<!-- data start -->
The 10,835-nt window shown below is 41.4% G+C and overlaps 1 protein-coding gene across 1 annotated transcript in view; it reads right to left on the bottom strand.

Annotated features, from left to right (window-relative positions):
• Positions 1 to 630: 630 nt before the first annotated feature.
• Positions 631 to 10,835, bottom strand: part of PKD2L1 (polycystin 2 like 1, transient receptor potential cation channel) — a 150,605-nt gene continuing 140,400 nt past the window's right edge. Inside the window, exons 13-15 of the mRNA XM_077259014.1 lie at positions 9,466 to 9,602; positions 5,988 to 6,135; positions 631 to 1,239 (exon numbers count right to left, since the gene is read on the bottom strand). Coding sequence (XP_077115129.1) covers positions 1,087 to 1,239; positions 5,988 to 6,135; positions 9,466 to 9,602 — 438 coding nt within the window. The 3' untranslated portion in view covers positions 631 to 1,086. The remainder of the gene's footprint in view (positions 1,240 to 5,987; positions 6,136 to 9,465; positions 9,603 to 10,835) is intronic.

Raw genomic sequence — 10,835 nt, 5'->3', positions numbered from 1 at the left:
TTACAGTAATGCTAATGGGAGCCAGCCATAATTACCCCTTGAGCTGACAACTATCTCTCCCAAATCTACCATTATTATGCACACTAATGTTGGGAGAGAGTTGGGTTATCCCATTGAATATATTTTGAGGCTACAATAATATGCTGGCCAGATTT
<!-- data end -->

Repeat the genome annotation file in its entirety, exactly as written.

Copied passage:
The 10,835-nt window shown below is 41.4% G+C and overlaps 1 protein-coding gene across 1 annotated transcript in view; it reads right to left on the bottom strand.

Annotated features, from left to right (window-relative positions):
• Positions 1 to 630: 630 nt before the first annotated feature.
• Positions 631 to 10,835, bottom strand: part of PKD2L1 (polycystin 2 like 1, transient receptor potential cation channel) — a 150,605-nt gene continuing 140,400 nt past the window's right edge. Inside the window, exons 13-15 of the mRNA XM_077259014.1 lie at positions 9,466 to 9,602; positions 5,988 to 6,135; positions 631 to 1,239 (exon numbers count right to left, since the gene is read on the bottom strand). Coding sequence (XP_077115129.1) covers positions 1,087 to 1,239; positions 5,988 to 6,135; positions 9,466 to 9,602 — 438 coding nt within the window. The 3' untranslated portion in view covers positions 631 to 1,086. The remainder of the gene's footprint in view (positions 1,240 to 5,987; positions 6,136 to 9,465; positions 9,603 to 10,835) is intronic.

Raw genomic sequence — 10,835 nt, 5'->3', positions numbered from 1 at the left:
TTACAGTAATGCTAATGGGAGCCAGCCATAATTACCCCTTGAGCTGACAACTATCTCTCCCAAATCTACCATTATTATGCACACTAATGTTGGGAGAGAGTTGGGTTATCCCATTGAATATATTTTGAGGCTACAATAATATGCTGGCCAGATTT